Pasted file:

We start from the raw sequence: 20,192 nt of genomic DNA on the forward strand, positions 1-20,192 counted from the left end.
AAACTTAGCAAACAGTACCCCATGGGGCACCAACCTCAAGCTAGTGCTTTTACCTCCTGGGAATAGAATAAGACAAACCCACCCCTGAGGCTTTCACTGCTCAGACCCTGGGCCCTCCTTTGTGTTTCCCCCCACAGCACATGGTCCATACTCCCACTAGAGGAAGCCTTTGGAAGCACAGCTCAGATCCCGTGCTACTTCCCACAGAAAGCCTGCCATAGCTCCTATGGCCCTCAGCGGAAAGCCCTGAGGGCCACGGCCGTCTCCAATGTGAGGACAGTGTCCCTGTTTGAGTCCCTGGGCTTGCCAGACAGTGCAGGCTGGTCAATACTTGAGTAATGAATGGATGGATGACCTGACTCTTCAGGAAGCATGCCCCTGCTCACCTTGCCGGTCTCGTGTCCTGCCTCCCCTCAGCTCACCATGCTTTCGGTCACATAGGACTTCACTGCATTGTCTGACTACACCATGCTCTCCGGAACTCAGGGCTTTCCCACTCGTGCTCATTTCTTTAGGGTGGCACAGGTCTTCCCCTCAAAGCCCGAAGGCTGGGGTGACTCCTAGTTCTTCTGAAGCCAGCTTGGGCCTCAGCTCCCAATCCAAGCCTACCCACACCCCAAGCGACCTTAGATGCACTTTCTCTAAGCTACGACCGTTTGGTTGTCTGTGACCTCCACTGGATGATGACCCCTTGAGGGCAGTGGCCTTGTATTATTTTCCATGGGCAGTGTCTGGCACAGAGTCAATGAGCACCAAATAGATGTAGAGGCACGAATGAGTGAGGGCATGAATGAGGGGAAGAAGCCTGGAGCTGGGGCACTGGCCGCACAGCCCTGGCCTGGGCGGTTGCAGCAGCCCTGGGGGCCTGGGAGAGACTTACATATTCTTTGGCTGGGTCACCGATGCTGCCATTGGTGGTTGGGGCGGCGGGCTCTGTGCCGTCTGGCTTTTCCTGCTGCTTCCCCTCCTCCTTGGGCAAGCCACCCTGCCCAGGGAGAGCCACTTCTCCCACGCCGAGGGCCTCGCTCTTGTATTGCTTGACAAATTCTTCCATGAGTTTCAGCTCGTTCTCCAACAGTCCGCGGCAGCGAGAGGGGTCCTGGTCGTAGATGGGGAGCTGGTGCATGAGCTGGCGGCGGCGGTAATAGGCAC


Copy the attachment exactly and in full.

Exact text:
We start from the raw sequence: 20,192 nt of genomic DNA on the forward strand, positions 1-20,192 counted from the left end.
AAACTTAGCAAACAGTACCCCATGGGGCACCAACCTCAAGCTAGTGCTTTTACCTCCTGGGAATAGAATAAGACAAACCCACCCCTGAGGCTTTCACTGCTCAGACCCTGGGCCCTCCTTTGTGTTTCCCCCCACAGCACATGGTCCATACTCCCACTAGAGGAAGCCTTTGGAAGCACAGCTCAGATCCCGTGCTACTTCCCACAGAAAGCCTGCCATAGCTCCTATGGCCCTCAGCGGAAAGCCCTGAGGGCCACGGCCGTCTCCAATGTGAGGACAGTGTCCCTGTTTGAGTCCCTGGGCTTGCCAGACAGTGCAGGCTGGTCAATACTTGAGTAATGAATGGATGGATGACCTGACTCTTCAGGAAGCATGCCCCTGCTCACCTTGCCGGTCTCGTGTCCTGCCTCCCCTCAGCTCACCATGCTTTCGGTCACATAGGACTTCACTGCATTGTCTGACTACACCATGCTCTCCGGAACTCAGGGCTTTCCCACTCGTGCTCATTTCTTTAGGGTGGCACAGGTCTTCCCCTCAAAGCCCGAAGGCTGGGGTGACTCCTAGTTCTTCTGAAGCCAGCTTGGGCCTCAGCTCCCAATCCAAGCCTACCCACACCCCAAGCGACCTTAGATGCACTTTCTCTAAGCTACGACCGTTTGGTTGTCTGTGACCTCCACTGGATGATGACCCCTTGAGGGCAGTGGCCTTGTATTATTTTCCATGGGCAGTGTCTGGCACAGAGTCAATGAGCACCAAATAGATGTAGAGGCACGAATGAGTGAGGGCATGAATGAGGGGAAGAAGCCTGGAGCTGGGGCACTGGCCGCACAGCCCTGGCCTGGGCGGTTGCAGCAGCCCTGGGGGCCTGGGAGAGACTTACATATTCTTTGGCTGGGTCACCGATGCTGCCATTGGTGGTTGGGGCGGCGGGCTCTGTGCCGTCTGGCTTTTCCTGCTGCTTCCCCTCCTCCTTGGGCAAGCCACCCTGCCCAGGGAGAGCCACTTCTCCCACGCCGAGGGCCTCGCTCTTGTATTGCTTGACAAATTCTTCCATGAGTTTCAGCTCGTTCTCCAACAGTCCGCGGCAGCGAGAGGGGTCCTGGTCGTAGATGGGGAGCTGGTGCATGAGCTGGCGGCGGCGGTAATAGGCAC